The Isen hotel is all-inclusive in a variety of other ways as well. The premises includes both a restaurant, called Murangozzo, and a café featuring freshly made sweets. The menu at Murangozzo is a modern take on traditional kaiseki course meals, featuring such dishes as Salmon with a nalta jute sauce, steamed eggplant, and their famous A5 grade Niigata beef. Restaurant Murangozzo in particular prides itself on being a farm-to-table affair with locally sourced seasonal food that is sure to please. Isen has many other associated restaurants in the YUKIGUNI region, where you can expect the same level of service and food quality. Guests looking to work off these great meals can book a variety of activities through Isen and their sister hotel Ryugon. Everything from leisurely tours to cooking workshops are available. The staff especially recommend the hiking trips during the summer months.

Isen, now in its 4th generation of family ownership, styles itself on an old-fashioned kominka house, with a unique design that is both nostalgic and unique for a ryokan hotel.

A Home Away from Home: Hinanoyado Chitose at Matsunoyama Onsen Village (Tokamachi)

Travel through rugged Tokamachi, with its forests and famous rice terraces, and you will eventually come to the small hot springs area of Matsunoyama. Though quiet and unassuming, this region has a long history, and is known within the country as one the three most famous medicinal onsen in Japan. Besides just taking a dip for fun, it isn’t unheard of for doctors even in the present day to prescribe a trip to the local hot spring. However, not all onsen are created equal, and as a health spa area Matsunoyama is second to none. The biggest of all the ryokan in the area is Hinanoyado Chitose, which aims to introduce guests to the local culture at a reasonable price.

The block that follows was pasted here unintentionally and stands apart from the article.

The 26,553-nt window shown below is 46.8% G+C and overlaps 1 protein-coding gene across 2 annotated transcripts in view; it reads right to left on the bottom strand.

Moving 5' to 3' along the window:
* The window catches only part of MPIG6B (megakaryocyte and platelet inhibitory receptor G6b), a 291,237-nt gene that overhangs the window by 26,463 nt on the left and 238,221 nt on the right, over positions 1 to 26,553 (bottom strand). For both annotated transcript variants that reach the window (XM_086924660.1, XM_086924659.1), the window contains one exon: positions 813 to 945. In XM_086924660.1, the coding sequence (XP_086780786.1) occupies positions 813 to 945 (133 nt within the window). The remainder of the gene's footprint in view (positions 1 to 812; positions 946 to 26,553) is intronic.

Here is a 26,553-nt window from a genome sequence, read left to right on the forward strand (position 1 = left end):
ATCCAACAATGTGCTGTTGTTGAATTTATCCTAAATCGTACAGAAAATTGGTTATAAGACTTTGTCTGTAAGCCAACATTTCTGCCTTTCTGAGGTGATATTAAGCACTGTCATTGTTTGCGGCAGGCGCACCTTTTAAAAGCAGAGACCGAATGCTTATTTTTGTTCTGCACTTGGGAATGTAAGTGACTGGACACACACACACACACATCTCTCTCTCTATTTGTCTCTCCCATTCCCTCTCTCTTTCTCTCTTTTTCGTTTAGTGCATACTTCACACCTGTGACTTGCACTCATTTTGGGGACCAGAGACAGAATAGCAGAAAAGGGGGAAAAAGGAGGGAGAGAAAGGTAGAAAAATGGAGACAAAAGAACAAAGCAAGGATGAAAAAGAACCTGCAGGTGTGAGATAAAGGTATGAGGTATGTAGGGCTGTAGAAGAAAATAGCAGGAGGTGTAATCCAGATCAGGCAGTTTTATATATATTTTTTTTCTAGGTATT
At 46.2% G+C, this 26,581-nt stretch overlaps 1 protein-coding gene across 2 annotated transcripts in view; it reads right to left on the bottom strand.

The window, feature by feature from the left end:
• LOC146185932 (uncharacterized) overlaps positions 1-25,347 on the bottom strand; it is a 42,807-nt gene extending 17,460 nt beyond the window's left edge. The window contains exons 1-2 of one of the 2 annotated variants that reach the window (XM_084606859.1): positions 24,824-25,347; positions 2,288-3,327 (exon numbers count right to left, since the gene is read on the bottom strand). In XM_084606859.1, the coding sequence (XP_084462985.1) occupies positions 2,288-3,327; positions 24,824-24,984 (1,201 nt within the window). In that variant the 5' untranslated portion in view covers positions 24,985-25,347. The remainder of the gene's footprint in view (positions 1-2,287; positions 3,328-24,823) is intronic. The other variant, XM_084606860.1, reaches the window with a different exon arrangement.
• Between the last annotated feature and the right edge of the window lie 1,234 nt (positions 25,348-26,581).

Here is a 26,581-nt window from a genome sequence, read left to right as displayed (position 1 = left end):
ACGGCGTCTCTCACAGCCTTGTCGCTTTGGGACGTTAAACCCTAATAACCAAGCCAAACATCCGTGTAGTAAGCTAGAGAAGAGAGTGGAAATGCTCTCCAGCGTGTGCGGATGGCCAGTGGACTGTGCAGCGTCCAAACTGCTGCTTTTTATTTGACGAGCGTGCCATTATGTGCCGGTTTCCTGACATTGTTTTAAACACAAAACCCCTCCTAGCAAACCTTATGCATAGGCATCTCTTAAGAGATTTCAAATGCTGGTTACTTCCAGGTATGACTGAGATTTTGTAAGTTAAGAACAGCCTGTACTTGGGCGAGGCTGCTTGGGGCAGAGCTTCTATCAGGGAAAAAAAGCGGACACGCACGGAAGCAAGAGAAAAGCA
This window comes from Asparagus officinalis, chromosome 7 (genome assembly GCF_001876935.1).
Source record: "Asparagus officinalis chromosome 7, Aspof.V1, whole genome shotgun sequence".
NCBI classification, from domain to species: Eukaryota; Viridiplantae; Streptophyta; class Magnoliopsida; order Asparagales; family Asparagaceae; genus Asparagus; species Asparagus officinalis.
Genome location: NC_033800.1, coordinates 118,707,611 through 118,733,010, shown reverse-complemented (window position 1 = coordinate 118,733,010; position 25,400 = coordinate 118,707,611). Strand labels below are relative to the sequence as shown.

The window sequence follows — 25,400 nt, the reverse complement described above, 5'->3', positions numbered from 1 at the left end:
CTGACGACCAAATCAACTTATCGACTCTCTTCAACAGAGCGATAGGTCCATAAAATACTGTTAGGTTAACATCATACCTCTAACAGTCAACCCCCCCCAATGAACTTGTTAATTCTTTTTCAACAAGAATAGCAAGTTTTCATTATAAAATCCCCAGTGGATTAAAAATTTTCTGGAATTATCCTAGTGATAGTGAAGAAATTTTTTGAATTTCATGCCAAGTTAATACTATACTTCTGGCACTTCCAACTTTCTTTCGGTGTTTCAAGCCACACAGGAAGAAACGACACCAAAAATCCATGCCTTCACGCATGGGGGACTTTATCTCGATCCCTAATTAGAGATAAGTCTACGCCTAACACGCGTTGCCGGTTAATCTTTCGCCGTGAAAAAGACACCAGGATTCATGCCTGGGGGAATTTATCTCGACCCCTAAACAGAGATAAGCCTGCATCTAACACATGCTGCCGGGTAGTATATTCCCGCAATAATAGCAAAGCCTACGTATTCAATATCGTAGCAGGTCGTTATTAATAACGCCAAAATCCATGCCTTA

At Chitose, you have your choice of Japanese and western-style rooms. The Yamaboshi room, as shown here, is laid out somewhat typically of Japanese ryokan hotels: one big open room, tatami-style flooring, and futon that you lay out yourself each night. There are special windows here, called yukimi shoji, which are designed to let you enjoy watching the snow fall from the luxury of your heated kotatsu table. The room decorations and furnishings at Chitose are handmade in the local style and are a great introduction to Matsunoyama’s regional history.

Speaking of Matsunoyama’s history, it is primarily tied to the healing properties of its hot springs. Though the majority of hot springs in Japan contain sulfur, as a result of past volcanic activity, the hot springs in Matsunoyama is the result of trapped seawater. Containing an extremely high salt content, it is said to be useful in the treatment of rheumatism, digestive problems, neuralgia, and the healing of bone fractures. Although only three of the 27 rooms contain private onsen, the public onsen, which contains the same kind of water, can be reserved for a small fee. In addition, the management at Chitose assured me that guests with tattoos can use the facilities without any restrictions.